Using Hilt’s ViewModelComponent

Manuel Vivo
Jan 21 · 3 min read

ViewModelComponent is a component in the Hilt’s component hierarchy that follows the lifecycle of a ViewModel and allows scoping types to it.

Before the ViewModelComponent was added to Hilt, ViewModel classes were created and injected by the ActivityRetainedComponent. Therefore, dependencies of ViewModels could only use unscoped types or types scoped to either the SingletonComponent or ActivityRetainedComponent whose instance is shared by all ViewModels.

The above might not seem like a problem if each screen of your app is an Activity, as scoping a type to ActivityRetainedComponent would mean each ViewModel class would receive a different instance of that type. However, having an activity per screen is not the case for most apps.

Furthermore, the SavedStateHandle type was not available as a default binding in ActivityRetainedComponent.

Now, ViewModels are created and injected by the ViewModelComponent that follows the lifecycle of a ViewModel. Each ViewModel instance has a different instance of ViewModelComponent, and to scope a type to it, use the @ViewModelScoped annotation.

Position of the ViewModelComponent in a simplified Hilt’s component hierarchy

The ViewModelComponent extends from ActivityRetainedComponent. Therefore, types scoped to ViewModelComponent can depend on types scoped to the ActivityRetainedComponent and SingletonComponent. In addition to this, the ViewModelComponent contains a default binding of the SavedStateHandle associated with its ViewModel.

Scoping to the ViewModelComponent

Scoping to the ViewModelComponent, and therefore to a ViewModel, using @ViewModelScoped gives you more flexibility and granularity than what’s possible with other components. ViewModels survive configuration changes and its lifecycle can be controlled by an activity, fragment, or even a navigation graph!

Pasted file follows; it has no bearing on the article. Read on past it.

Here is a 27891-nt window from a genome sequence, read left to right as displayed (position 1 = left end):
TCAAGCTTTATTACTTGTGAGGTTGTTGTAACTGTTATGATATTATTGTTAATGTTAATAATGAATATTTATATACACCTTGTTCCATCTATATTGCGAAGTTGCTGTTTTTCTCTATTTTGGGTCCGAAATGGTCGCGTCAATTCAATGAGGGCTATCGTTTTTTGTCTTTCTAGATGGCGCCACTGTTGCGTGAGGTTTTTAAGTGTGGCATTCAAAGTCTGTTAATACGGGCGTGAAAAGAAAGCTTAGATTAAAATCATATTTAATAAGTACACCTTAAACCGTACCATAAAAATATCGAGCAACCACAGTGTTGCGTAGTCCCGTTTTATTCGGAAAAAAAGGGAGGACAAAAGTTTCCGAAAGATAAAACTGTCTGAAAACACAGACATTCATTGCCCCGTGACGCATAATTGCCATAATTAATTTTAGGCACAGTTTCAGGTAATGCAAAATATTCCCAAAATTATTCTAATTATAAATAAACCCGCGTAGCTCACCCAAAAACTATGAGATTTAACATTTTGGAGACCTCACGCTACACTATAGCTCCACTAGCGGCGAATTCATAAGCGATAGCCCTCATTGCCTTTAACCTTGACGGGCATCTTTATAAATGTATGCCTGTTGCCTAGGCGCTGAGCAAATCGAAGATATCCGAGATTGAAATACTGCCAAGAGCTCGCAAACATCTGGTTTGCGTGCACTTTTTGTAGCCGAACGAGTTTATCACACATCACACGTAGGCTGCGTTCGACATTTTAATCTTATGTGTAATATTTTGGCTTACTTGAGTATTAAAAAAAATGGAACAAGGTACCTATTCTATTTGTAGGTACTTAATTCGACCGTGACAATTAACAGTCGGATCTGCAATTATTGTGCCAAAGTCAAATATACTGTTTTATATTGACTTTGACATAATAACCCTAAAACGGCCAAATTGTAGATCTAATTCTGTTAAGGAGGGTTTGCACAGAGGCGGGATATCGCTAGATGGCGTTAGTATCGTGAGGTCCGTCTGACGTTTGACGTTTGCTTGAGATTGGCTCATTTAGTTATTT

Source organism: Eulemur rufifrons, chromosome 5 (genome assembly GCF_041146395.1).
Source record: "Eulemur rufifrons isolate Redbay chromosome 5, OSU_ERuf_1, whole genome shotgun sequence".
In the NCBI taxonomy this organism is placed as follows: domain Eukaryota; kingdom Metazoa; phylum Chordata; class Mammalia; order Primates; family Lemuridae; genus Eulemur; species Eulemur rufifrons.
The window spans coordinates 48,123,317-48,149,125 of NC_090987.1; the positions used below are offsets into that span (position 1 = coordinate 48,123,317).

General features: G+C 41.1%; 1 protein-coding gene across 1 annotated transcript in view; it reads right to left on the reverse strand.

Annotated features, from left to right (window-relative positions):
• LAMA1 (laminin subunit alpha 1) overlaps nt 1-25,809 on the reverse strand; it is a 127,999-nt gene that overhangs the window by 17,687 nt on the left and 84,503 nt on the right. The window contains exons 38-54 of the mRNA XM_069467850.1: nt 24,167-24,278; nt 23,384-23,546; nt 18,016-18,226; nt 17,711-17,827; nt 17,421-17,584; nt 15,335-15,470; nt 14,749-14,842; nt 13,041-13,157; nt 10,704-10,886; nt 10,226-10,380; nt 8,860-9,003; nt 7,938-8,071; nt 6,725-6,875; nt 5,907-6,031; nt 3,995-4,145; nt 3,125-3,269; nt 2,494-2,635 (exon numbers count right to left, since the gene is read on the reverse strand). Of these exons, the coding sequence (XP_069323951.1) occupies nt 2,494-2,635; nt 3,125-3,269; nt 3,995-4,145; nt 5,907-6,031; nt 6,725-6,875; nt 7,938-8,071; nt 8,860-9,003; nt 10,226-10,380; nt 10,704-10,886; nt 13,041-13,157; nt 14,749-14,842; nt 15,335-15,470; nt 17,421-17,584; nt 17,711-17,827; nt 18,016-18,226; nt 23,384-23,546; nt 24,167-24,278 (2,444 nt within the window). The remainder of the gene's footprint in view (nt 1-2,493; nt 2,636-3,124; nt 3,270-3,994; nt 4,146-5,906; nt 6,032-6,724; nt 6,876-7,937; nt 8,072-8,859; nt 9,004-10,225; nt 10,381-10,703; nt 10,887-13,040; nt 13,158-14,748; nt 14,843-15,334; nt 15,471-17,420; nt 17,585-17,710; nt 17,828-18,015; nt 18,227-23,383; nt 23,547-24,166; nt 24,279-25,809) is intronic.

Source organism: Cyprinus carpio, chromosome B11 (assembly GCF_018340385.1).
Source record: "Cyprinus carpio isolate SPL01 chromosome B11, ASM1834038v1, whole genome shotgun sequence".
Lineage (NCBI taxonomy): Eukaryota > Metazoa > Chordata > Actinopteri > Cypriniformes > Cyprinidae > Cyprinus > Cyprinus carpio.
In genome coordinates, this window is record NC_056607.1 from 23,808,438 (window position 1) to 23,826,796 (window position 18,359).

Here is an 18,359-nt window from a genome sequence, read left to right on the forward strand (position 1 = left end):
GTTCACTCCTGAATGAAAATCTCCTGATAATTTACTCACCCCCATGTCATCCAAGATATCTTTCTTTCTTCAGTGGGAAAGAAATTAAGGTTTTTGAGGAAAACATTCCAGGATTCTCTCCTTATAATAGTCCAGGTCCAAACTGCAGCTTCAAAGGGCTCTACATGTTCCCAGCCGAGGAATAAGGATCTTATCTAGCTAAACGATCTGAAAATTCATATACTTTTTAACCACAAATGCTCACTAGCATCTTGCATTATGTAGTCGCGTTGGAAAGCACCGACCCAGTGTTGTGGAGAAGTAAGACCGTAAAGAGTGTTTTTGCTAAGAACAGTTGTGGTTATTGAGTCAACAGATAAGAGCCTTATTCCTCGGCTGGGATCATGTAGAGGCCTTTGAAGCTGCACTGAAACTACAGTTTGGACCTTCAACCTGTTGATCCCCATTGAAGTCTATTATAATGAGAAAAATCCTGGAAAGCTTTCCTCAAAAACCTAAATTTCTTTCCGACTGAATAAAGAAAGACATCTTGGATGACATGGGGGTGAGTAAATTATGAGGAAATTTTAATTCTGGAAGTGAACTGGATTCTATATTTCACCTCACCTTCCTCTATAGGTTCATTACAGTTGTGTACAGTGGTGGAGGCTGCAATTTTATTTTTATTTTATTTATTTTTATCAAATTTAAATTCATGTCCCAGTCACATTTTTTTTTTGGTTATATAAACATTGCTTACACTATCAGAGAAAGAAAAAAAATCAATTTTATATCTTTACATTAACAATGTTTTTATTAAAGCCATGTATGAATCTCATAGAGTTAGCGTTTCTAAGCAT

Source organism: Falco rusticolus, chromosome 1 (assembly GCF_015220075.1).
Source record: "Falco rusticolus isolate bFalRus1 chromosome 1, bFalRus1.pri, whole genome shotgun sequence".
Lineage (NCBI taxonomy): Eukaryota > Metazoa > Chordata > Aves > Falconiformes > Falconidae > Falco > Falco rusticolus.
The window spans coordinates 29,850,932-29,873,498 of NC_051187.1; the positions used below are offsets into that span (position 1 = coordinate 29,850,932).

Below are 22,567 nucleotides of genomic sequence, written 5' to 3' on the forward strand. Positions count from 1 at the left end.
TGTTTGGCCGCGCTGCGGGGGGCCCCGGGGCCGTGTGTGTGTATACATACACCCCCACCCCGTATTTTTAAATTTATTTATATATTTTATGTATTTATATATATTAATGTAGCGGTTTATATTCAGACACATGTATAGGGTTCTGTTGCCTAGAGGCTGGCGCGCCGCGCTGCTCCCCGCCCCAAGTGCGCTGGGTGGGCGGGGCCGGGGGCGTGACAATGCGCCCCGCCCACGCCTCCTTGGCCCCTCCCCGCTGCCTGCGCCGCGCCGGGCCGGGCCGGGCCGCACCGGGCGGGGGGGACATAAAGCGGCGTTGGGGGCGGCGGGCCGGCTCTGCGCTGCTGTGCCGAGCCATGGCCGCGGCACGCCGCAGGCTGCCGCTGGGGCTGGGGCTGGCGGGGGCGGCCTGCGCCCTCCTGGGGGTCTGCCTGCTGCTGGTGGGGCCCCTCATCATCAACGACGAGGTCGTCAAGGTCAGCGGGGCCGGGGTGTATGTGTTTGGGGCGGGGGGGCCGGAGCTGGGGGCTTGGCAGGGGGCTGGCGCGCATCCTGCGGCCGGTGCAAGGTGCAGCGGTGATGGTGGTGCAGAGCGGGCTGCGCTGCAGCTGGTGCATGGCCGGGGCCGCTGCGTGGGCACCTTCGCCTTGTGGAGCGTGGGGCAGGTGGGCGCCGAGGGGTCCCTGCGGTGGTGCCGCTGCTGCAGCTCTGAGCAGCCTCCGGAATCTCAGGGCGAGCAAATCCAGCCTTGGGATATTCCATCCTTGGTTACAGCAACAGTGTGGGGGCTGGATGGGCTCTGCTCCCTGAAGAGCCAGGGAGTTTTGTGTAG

Still, scoping to ActivityComponent and FragmentComponent is useful since these components don’t survive configuration changes which might be necessary in some scenarios. Also, the FragmentComponent extends the ActivityComponent, behavior that you cannot have with multiple ViewModelComponents.


Using @ViewModelScoped

This annotation allows you to scope a type to an instance of a ViewModel. The same instance will be injected in all the dependencies that the ViewModel and its dependencies have.

In the following example, LoginViewModel and RegistrationViewModel make use of a @ViewModelScoped UserInputAuthData type that contains mutable state.

Since UserInputAuthData is scoped to the ViewModel, RegistrationViewModel and LoginViewModel will receive a different instance of UserInputAuthData. However, the unscoped UseCase dependencies of each ViewModel use the same instance that its ViewModel uses.

Adding bindings to the ViewModelComponent

You can add bindings to the ViewModelComponent as with any other component. If in the code snippet above, ValidateUsernameUseCase was an interface, you could tell Hilt the implementation to use as follows:

ViewModelComponent follows the lifecycle of a ViewModel and allows scoping types to it. As ViewModel’s lifecycle can be controlled by an activity, fragment, or even a navigation graph, you get more flexibility and granularity in the number of places where you can scope.

To scope a type to a ViewModel, annotate it with @ViewModelScoped. To make all ViewModels share the same instance of a type, annotate it with @ActivityRetainedScoped.

Android Developers

The official Android Developers publication on Medium